Clean-in-place (CIP) is a design principle commonly used in industries that require frequent internal cleaning of their process equipment and depend on a high level of cleanability to maintain their systems in order to meet strict hygienic standards. This includes but is not limited to pharmaceuticals, fine chemicals, processed food, beverage and cosmetics.
Although there aren’t strict guidelines to differentiate the terms from one another, the three main categories for cleaning in-place are listed here by their level of cleanliness:
- Wash-in-Place – WIP generally refers to equipment receiving full wetted coverage but may require some manual intervention along with the automated cleaning to guarantee total cleanability.
- Clean-in-Place – CIP denotes the cleaning of all interior surfaces including vessels, pipes, associated fittings, and other process equipment all without disassembly.
- Sterilization-in-Place – SIP requires the highest level of sanitation, in which all microorganisms and bacteria are removed and the vessel is considered totally disinfected. This incorporates heat into the cleaning (typically equipment is sterile if it can be proven that every spot of the machine has reached a temperature of 250°F (121°C) which has been maintained for at least 20 minutes).
There are many obvious advantages of incorporating clean-in-place technology to your system. It optimizes time (shortened cleaning cycles, no labor to disassemble parts or manually clean), improves the hygiene of the operation (which in turn improves the product quality), and provides an environmental benefit of more effectively using water, detergent and other resources needed in the cleaning process. In summary, CIP improves the overall efficiency of the process.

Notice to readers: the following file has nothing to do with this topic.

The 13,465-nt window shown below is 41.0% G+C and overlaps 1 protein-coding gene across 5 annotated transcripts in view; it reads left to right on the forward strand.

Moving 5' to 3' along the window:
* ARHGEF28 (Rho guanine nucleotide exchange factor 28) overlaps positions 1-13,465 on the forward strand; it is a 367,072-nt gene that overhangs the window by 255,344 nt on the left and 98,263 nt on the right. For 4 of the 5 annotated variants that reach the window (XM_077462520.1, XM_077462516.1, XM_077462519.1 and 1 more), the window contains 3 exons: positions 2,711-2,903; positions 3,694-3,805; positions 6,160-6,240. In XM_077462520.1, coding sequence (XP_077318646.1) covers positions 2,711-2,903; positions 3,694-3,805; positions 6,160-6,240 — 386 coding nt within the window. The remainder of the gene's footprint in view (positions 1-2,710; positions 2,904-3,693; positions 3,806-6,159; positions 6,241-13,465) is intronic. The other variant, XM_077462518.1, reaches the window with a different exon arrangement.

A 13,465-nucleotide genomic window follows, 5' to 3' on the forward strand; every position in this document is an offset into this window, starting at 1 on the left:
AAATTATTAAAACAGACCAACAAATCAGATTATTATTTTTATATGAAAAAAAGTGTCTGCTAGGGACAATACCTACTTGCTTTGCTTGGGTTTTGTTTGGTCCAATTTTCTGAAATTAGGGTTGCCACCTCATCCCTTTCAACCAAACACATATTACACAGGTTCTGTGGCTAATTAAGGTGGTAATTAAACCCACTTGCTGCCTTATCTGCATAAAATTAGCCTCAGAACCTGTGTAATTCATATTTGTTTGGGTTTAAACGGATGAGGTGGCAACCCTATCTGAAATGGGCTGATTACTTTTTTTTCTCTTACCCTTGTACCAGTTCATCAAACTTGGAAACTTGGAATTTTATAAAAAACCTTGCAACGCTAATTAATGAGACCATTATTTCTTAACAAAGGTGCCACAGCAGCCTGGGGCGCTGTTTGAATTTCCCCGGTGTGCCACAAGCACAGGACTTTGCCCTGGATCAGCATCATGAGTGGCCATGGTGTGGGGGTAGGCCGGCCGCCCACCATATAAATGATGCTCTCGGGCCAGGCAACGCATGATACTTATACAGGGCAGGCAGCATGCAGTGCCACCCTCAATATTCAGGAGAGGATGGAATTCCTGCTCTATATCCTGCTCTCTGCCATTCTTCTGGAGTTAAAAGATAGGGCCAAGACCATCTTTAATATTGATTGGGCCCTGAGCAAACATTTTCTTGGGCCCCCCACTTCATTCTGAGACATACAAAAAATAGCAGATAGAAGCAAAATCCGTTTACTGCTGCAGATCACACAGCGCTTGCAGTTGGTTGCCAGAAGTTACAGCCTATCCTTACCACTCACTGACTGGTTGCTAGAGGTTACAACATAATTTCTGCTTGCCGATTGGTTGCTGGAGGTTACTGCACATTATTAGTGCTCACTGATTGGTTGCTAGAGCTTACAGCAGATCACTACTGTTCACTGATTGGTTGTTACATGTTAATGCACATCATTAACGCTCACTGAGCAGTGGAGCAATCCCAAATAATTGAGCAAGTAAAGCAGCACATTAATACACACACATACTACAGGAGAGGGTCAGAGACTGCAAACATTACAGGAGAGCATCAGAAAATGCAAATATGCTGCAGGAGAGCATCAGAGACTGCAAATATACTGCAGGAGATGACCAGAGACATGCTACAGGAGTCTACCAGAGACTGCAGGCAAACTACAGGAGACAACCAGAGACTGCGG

Criteria for Designing a Cleaning System
While there are certain aspects of CIP that are universal, there are also different options available based on equipment type and other elements that need to be considered. Filter/Dryers are different from glass-lined vessels, and therefore the cleaning system they employ will need to be different as well.
Some of the factors that come into consideration when designing a CIP system include:
- Complexity of equipment – geometry, configuration, material of construction, piping orientation, nozzle and discharge valve locations, etc.
- Characteristics of residuals – nature of contamination, chemical state of residue (solid/liquid), product’s compatibility with prospective cleaning agents, solubility, static properties, toxicity.
- Selection of a detergent/cleaning agent – avoidance of potential chemical reaction with product residue, solution type (acidic or alkaline, anionic, non-ionic, cationic, or amphoteric), concentration, contact time, temperature, etc.
- Cleaning equipment hardware – spray balls, spray rings, orientation hardware (stationery or rotating), quantity, installation location, hydrodynamic forces, high/low pressure options.
- Cleaning method – once through CIP, recirculating CIP, boil-up method (reflux), additional rinsing cycle.
Validating a Cleaning Procedure for the FDA
In many industries, the FDA sets requirements for cleaning process equipment. These good manufacturing practices are regulations put in place to ensure equipment is maintained in a clean and orderly fashion. Their main concerns are to avoid contamination of the product and cross-contamination (by improper cleaning, bad maintenance) both of which can lead to product call-backs.